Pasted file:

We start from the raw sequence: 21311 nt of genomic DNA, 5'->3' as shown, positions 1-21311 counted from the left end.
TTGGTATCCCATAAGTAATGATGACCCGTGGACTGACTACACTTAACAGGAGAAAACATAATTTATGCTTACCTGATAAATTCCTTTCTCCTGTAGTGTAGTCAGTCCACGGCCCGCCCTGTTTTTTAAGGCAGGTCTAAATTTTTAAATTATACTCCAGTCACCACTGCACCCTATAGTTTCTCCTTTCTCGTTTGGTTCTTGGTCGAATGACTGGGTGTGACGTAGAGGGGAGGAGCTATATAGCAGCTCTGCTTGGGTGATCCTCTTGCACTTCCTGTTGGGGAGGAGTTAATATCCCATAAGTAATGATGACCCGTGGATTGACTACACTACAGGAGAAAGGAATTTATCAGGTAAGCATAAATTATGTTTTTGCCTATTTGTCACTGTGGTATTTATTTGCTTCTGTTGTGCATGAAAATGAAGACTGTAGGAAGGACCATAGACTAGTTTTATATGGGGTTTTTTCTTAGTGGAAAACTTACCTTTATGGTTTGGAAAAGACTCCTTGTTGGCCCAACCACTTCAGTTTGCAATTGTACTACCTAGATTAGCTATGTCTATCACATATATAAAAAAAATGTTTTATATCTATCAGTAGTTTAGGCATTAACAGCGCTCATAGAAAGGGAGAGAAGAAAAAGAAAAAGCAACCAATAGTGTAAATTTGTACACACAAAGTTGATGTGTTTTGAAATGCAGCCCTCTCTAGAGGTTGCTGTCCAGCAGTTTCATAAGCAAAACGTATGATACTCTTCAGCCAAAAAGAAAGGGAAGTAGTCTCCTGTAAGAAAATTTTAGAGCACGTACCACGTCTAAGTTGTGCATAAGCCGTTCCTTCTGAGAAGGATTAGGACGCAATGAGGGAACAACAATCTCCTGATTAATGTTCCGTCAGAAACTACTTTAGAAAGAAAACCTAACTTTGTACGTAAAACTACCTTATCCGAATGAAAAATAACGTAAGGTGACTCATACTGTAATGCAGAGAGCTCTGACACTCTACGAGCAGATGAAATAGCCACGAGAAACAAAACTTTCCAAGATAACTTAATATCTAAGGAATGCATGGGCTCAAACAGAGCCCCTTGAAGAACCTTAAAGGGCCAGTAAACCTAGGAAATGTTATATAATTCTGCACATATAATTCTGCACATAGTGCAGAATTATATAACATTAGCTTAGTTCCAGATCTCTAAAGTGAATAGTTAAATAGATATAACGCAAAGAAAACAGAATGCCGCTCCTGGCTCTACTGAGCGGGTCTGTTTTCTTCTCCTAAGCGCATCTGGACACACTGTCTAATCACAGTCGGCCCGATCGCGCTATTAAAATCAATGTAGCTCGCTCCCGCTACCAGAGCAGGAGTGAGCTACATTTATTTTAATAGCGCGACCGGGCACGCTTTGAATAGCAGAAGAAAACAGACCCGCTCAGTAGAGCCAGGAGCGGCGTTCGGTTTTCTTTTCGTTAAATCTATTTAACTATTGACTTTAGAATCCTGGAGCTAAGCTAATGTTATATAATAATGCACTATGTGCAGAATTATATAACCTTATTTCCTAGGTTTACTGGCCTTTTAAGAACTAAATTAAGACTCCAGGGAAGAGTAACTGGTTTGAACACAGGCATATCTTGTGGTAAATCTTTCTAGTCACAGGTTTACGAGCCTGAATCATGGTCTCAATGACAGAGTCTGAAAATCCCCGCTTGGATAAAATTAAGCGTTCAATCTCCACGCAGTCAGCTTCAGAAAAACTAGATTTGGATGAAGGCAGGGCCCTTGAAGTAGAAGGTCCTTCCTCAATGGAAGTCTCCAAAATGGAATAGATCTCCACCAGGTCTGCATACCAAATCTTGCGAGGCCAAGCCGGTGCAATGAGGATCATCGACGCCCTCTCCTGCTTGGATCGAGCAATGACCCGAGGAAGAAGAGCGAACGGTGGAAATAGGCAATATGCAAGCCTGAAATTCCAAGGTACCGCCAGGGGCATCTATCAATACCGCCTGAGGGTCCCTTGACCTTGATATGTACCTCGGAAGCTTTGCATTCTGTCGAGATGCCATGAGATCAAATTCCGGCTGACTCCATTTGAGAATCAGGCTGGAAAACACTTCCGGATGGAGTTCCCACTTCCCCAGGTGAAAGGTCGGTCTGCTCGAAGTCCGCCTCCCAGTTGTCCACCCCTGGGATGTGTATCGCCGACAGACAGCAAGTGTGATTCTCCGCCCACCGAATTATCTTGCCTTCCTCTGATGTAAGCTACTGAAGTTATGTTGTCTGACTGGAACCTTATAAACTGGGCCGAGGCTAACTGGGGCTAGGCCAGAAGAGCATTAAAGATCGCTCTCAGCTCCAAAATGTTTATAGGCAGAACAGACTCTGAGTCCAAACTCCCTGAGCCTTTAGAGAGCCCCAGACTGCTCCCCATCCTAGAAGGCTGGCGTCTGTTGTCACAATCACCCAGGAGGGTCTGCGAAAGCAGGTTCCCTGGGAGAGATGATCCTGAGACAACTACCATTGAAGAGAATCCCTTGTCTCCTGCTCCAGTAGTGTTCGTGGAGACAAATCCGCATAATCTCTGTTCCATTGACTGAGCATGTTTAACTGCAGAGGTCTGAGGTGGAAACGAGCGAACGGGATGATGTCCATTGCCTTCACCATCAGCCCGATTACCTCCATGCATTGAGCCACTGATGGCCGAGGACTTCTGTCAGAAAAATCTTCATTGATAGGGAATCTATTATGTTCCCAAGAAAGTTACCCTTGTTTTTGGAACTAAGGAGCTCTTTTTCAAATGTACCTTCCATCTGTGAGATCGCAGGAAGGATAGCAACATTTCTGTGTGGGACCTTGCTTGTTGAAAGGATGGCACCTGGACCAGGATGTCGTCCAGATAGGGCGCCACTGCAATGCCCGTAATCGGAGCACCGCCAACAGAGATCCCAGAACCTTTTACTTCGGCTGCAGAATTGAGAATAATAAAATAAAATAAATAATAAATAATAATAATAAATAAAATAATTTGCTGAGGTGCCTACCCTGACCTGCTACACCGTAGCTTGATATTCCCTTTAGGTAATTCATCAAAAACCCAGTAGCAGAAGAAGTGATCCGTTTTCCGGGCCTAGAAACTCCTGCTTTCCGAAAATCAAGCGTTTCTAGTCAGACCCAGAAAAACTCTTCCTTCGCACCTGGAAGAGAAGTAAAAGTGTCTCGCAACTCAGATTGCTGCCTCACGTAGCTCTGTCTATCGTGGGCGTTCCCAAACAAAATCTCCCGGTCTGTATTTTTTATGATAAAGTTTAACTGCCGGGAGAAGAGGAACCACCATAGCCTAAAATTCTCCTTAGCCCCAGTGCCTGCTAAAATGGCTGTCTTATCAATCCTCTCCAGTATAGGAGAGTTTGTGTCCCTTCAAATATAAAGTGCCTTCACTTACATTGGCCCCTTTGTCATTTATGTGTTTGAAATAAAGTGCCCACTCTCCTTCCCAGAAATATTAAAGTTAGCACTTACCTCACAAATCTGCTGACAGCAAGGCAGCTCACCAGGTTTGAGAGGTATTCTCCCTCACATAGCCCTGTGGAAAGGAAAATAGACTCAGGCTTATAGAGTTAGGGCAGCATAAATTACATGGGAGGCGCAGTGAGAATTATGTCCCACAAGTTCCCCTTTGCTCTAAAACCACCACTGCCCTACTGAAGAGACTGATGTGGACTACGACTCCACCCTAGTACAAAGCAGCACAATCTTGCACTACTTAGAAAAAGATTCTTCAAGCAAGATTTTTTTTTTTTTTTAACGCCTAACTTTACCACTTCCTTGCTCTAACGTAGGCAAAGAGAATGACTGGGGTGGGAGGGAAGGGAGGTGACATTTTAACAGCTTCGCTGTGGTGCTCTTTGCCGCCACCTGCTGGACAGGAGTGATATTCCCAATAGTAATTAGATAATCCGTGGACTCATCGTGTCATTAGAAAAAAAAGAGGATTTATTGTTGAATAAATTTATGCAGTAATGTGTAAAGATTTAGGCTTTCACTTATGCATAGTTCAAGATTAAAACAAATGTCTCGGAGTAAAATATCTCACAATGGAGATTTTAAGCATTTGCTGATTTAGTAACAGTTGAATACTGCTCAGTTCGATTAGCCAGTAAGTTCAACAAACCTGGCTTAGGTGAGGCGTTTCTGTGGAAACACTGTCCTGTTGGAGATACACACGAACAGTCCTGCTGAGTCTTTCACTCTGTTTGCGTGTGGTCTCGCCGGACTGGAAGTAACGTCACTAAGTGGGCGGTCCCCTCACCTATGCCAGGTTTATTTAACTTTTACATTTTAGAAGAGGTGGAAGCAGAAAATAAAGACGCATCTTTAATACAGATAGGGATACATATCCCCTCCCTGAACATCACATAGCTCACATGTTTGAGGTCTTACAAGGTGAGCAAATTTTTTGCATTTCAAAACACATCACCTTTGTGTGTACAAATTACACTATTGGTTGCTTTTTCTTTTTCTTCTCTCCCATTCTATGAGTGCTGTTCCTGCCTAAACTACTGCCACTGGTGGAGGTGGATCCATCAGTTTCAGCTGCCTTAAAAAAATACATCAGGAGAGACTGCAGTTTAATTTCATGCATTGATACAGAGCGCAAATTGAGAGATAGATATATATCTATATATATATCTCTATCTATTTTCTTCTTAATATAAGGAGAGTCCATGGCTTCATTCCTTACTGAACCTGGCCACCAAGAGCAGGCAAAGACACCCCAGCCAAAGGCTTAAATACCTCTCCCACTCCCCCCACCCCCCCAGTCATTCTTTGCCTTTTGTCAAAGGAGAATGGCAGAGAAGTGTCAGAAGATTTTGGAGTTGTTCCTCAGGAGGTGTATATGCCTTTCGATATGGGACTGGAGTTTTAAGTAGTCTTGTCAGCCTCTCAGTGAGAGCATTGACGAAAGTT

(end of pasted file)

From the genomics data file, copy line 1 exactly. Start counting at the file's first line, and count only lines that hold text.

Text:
We start from the raw sequence: 21311 nt of genomic DNA, 5'->3' as shown, positions 1-21311 counted from the left end.